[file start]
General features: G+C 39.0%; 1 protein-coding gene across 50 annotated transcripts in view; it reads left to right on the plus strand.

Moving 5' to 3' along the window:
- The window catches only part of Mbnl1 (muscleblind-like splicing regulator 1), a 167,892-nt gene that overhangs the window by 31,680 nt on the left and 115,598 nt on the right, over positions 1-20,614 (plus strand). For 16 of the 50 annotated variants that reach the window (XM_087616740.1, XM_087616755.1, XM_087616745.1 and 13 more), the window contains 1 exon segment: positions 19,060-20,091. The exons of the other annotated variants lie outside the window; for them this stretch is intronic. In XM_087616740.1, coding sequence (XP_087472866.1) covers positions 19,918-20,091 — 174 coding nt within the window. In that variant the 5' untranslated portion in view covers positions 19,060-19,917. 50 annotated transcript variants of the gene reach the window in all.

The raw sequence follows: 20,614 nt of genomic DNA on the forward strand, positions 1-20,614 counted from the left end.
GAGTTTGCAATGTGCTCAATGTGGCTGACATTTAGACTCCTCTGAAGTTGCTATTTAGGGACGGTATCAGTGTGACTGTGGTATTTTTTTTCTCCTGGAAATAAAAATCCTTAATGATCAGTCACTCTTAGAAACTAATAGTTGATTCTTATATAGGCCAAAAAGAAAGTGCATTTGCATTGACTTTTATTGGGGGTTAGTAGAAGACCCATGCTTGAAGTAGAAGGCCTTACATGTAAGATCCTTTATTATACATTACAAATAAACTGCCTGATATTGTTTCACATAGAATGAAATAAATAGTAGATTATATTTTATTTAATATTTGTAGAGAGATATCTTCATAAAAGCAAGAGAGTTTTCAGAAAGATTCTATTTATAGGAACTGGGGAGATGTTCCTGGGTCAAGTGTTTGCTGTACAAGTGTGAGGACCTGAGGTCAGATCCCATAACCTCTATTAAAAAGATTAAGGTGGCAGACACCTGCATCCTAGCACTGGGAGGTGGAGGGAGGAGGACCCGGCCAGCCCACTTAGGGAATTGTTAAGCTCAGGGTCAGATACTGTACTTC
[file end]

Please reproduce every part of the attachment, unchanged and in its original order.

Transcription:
General features: G+C 39.0%; 1 protein-coding gene across 50 annotated transcripts in view; it reads left to right on the plus strand.

Moving 5' to 3' along the window:
- The window catches only part of Mbnl1 (muscleblind-like splicing regulator 1), a 167,892-nt gene that overhangs the window by 31,680 nt on the left and 115,598 nt on the right, over positions 1-20,614 (plus strand). For 16 of the 50 annotated variants that reach the window (XM_087616740.1, XM_087616755.1, XM_087616745.1 and 13 more), the window contains 1 exon segment: positions 19,060-20,091. The exons of the other annotated variants lie outside the window; for them this stretch is intronic. In XM_087616740.1, coding sequence (XP_087472866.1) covers positions 19,918-20,091 — 174 coding nt within the window. In that variant the 5' untranslated portion in view covers positions 19,060-19,917. 50 annotated transcript variants of the gene reach the window in all.

The raw sequence follows: 20,614 nt of genomic DNA on the forward strand, positions 1-20,614 counted from the left end.
GAGTTTGCAATGTGCTCAATGTGGCTGACATTTAGACTCCTCTGAAGTTGCTATTTAGGGACGGTATCAGTGTGACTGTGGTATTTTTTTTCTCCTGGAAATAAAAATCCTTAATGATCAGTCACTCTTAGAAACTAATAGTTGATTCTTATATAGGCCAAAAAGAAAGTGCATTTGCATTGACTTTTATTGGGGGTTAGTAGAAGACCCATGCTTGAAGTAGAAGGCCTTACATGTAAGATCCTTTATTATACATTACAAATAAACTGCCTGATATTGTTTCACATAGAATGAAATAAATAGTAGATTATATTTTATTTAATATTTGTAGAGAGATATCTTCATAAAAGCAAGAGAGTTTTCAGAAAGATTCTATTTATAGGAACTGGGGAGATGTTCCTGGGTCAAGTGTTTGCTGTACAAGTGTGAGGACCTGAGGTCAGATCCCATAACCTCTATTAAAAAGATTAAGGTGGCAGACACCTGCATCCTAGCACTGGGAGGTGGAGGGAGGAGGACCCGGCCAGCCCACTTAGGGAATTGTTAAGCTCAGGGTCAGATACTGTACTTC